Dr Derek J. Ripley examines the age old question - who’s better, Lankies or Tykes?
PUBLISHED: 00:05 13 August 2013 | UPDATED: 18:01 19 January 2016
Which is better - Lancashire or Yorkshire? It’s a question which has been debated for centuries. There was once only one way to find out - fight. And fight they did, for 30 long years in the Wars of the Roses until the decisive battle at Bosworth on August 22, 1485.
The Yorkists should have been clear favourites to win as they outnumbered the Lancastrians by two to one, probably because the battle took place at the height of the holiday season when many fun-loving Lancastrians were in Blackpool, while the parsimonious Yorkists were more likely to have stayed at home.
Led by Henry Tudor, the brave men of Lancashire prevailed. Despite his noble background, Henry had a tough upbringing. He came from a single parent family - his father Edmund died three months before Henry was born - and his mother Margaret was clearly something of a wild child as she was only 13 when she gave birth to him. But Henry was a man of destiny. Tall and rugged with typical Lancastrian good looks, he no doubt cut a dashing figure striding purposefully across the battlefield, unflinching as the arrows flew past him, like a medieval Brad Pitt. Richard, by contrast, was short and squat, hideously deformed, and cowered pathetically behind a tree, calling for a horse to make his escape. I will not gloat over a famous Lancastrian victory, suffice to say that Henry not only won the crown but proved conclusively the supremacy of the red rose over the white.
That the victorious Lancastrians buried Richard in a car park in Leicester, rather than give him a proper military burial in Barnsley or Doncaster, is without doubt a reflection of the depth of the emnity which existed.
With typical Lancashire magnanimity, Henry married Richard’s niece, Elizabeth of York, a minor royal who ran a bridal shop which still exists to this day and has its own website: ‘Our approachable, friendly and experienced staff will be glad to assist you in your search for the perfect gown whatever your budget’. The wedding would have been a magnificent affair with Elizabeth taking her pick of the extensive range of dresses in the shop, but the reception would have been marred by the mother of all brawls as the bride and groom’s families settled old scores. Such scenes are rare these days: the fight which broke out at the 1954 Southport Flower Show when a white rose won first prize in the Flower Of The Year category was, thankfully, an isolated incident.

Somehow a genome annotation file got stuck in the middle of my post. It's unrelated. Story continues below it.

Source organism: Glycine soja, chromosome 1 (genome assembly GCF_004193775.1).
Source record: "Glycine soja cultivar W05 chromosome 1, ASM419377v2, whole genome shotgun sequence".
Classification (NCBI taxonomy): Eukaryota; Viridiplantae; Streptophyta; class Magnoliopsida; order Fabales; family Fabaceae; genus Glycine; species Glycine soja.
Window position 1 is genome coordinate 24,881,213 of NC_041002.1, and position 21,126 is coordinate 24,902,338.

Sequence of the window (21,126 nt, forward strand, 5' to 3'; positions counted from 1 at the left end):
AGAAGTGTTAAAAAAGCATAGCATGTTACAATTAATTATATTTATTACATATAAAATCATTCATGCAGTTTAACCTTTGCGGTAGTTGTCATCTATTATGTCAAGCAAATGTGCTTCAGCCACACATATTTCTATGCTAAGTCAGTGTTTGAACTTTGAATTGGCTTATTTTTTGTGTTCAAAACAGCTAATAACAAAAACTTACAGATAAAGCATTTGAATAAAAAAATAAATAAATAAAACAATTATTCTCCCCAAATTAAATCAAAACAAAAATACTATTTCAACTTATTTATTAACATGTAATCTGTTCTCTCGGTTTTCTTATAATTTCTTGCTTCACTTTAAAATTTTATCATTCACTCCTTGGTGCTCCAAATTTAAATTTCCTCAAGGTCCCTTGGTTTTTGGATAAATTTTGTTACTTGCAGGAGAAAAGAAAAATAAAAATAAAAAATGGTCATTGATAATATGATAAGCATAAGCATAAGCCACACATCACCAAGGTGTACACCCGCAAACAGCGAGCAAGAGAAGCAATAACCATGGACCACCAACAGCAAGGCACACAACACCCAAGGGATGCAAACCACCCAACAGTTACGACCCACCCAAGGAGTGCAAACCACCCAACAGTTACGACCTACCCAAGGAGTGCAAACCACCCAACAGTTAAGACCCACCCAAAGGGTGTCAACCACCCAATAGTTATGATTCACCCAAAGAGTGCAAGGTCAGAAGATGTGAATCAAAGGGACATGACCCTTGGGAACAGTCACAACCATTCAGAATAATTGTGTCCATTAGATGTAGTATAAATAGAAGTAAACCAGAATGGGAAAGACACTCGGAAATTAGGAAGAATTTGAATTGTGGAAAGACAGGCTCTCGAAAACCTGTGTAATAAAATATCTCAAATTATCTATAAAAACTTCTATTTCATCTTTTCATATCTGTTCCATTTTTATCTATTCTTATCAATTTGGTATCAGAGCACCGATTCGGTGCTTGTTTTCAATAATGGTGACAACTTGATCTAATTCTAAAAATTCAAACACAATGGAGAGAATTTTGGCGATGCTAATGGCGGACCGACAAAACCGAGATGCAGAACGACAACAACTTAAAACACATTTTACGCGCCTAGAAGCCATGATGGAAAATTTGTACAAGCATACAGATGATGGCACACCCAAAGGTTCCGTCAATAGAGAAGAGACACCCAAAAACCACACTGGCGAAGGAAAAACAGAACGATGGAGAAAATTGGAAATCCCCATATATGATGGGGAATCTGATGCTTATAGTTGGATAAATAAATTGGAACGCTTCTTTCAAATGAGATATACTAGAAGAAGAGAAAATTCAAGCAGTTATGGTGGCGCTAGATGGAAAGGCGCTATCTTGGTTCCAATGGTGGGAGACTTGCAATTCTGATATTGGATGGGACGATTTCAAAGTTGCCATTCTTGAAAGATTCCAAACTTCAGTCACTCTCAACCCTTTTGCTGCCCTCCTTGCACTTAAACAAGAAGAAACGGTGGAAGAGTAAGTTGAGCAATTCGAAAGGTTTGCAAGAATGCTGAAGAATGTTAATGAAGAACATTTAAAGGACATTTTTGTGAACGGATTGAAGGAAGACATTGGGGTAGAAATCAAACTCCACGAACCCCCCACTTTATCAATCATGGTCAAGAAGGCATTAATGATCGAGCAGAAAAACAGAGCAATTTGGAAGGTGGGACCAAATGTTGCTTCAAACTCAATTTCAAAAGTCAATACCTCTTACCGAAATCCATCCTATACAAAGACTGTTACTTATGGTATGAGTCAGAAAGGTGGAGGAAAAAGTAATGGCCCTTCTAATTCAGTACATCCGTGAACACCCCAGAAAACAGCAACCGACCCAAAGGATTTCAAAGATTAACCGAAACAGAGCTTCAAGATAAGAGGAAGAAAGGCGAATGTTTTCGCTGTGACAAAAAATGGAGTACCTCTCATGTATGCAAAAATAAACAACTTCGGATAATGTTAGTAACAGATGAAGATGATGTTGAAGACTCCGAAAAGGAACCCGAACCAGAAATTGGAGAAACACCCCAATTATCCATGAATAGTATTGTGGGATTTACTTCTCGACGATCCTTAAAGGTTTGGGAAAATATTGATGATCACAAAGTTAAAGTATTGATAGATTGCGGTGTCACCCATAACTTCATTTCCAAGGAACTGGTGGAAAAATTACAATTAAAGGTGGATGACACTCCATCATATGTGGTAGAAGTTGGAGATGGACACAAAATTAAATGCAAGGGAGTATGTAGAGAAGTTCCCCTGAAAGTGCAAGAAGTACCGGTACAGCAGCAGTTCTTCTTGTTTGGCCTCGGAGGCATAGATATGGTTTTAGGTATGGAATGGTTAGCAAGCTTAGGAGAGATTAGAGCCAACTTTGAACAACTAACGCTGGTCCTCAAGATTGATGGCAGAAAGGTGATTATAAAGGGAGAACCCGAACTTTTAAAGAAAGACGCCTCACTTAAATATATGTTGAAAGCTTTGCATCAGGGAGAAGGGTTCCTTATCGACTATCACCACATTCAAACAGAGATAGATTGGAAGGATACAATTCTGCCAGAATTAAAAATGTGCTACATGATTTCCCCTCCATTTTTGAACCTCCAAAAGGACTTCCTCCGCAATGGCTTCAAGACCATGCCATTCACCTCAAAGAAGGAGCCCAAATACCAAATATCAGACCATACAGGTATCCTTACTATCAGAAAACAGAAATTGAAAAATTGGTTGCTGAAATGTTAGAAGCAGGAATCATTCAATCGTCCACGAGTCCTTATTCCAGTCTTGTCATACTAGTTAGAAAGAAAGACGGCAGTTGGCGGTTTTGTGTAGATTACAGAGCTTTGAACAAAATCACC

But the most shameful chapter in the recent history of the Wars of the Roses was the Hollinwood witch hunt. Cllr Joan McCartney was an ambitious politician who ran for mayor of Lancashire in 1947. Her opponent, Cllr Frank Hobson, was an affable, pipe-smoking Independent who had worked tirelessly for his constituents for over 20 years. When she discovered that Cllr Hobson had been born in Yorkshire, she launched a vicious campaign against him and scored a resounding victory on a platform of ‘Lancashire for Lancastrians’.
Following her election, she announced a prohibition on the sale of rhubarb and set up the Committee on Un-Lancastrian Activities to root out the pernicious influence of Yorkshire values such as parsimony, arrogance and the excessive consumption of alcohol and the promotion of Lancashire values such as thrift, hard work and the excessive consumption of alcohol. Concerned at the perceived influence of Yorkshire values in the films produced by the Hollinwood film studios of Twentieth Century Spatchcock, the committee introduced a test paper which all Hollinwood employees were required to take. Hollinwood responded by making a number of anti-Yorkshire propaganda films such as I Married A Yorkshireman From Outer Space, I Was A Spy For The West Riding Tourist Board and How To Spot A Tyke.
But attitudes are changing, at least on this side of the Pennines. Last year, the Tripe Marketing Board conducted a poll which asked ‘Is it ever acceptable for a Lancastrian to marry someone from Yorkshire?’ Only 28% of respondents said it was not.
Forgotten Lancashire and Parts of Cheshire and the Wirral is by Dr Derek J Ripley. To purchase a copy go to www.forgottenlancashire.co.uk